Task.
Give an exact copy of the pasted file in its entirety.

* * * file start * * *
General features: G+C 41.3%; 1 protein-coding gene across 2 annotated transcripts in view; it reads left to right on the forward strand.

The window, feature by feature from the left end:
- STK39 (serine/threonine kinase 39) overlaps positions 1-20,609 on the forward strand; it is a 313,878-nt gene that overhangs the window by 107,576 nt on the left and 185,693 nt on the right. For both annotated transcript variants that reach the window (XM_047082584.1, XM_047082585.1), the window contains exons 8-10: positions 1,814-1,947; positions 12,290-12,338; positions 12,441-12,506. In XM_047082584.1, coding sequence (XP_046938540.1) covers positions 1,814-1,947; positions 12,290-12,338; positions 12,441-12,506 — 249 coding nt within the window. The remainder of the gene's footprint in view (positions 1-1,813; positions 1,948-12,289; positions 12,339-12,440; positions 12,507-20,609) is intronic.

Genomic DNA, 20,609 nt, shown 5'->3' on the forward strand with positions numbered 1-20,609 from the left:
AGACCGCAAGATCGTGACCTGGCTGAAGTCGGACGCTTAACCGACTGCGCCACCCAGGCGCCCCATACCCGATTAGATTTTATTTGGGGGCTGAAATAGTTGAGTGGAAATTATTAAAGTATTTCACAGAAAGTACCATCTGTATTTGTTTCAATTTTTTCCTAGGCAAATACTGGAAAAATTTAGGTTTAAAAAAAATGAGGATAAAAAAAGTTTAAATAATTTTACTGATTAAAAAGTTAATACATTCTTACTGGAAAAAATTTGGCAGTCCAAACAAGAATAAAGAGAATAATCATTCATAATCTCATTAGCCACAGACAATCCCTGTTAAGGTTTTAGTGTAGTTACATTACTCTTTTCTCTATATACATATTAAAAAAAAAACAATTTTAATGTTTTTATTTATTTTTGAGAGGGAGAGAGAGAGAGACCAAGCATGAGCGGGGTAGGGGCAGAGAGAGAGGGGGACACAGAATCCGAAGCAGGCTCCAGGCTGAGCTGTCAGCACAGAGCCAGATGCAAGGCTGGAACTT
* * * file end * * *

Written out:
General features: G+C 41.3%; 1 protein-coding gene across 2 annotated transcripts in view; it reads left to right on the forward strand.

The window, feature by feature from the left end:
- STK39 (serine/threonine kinase 39) overlaps positions 1-20,609 on the forward strand; it is a 313,878-nt gene that overhangs the window by 107,576 nt on the left and 185,693 nt on the right. For both annotated transcript variants that reach the window (XM_047082584.1, XM_047082585.1), the window contains exons 8-10: positions 1,814-1,947; positions 12,290-12,338; positions 12,441-12,506. In XM_047082584.1, coding sequence (XP_046938540.1) covers positions 1,814-1,947; positions 12,290-12,338; positions 12,441-12,506 — 249 coding nt within the window. The remainder of the gene's footprint in view (positions 1-1,813; positions 1,948-12,289; positions 12,339-12,440; positions 12,507-20,609) is intronic.

Genomic DNA, 20,609 nt, shown 5'->3' on the forward strand with positions numbered 1-20,609 from the left:
AGACCGCAAGATCGTGACCTGGCTGAAGTCGGACGCTTAACCGACTGCGCCACCCAGGCGCCCCATACCCGATTAGATTTTATTTGGGGGCTGAAATAGTTGAGTGGAAATTATTAAAGTATTTCACAGAAAGTACCATCTGTATTTGTTTCAATTTTTTCCTAGGCAAATACTGGAAAAATTTAGGTTTAAAAAAAATGAGGATAAAAAAAGTTTAAATAATTTTACTGATTAAAAAGTTAATACATTCTTACTGGAAAAAATTTGGCAGTCCAAACAAGAATAAAGAGAATAATCATTCATAATCTCATTAGCCACAGACAATCCCTGTTAAGGTTTTAGTGTAGTTACATTACTCTTTTCTCTATATACATATTAAAAAAAAAACAATTTTAATGTTTTTATTTATTTTTGAGAGGGAGAGAGAGAGAGACCAAGCATGAGCGGGGTAGGGGCAGAGAGAGAGGGGGACACAGAATCCGAAGCAGGCTCCAGGCTGAGCTGTCAGCACAGAGCCAGATGCAAGGCTGGAACTT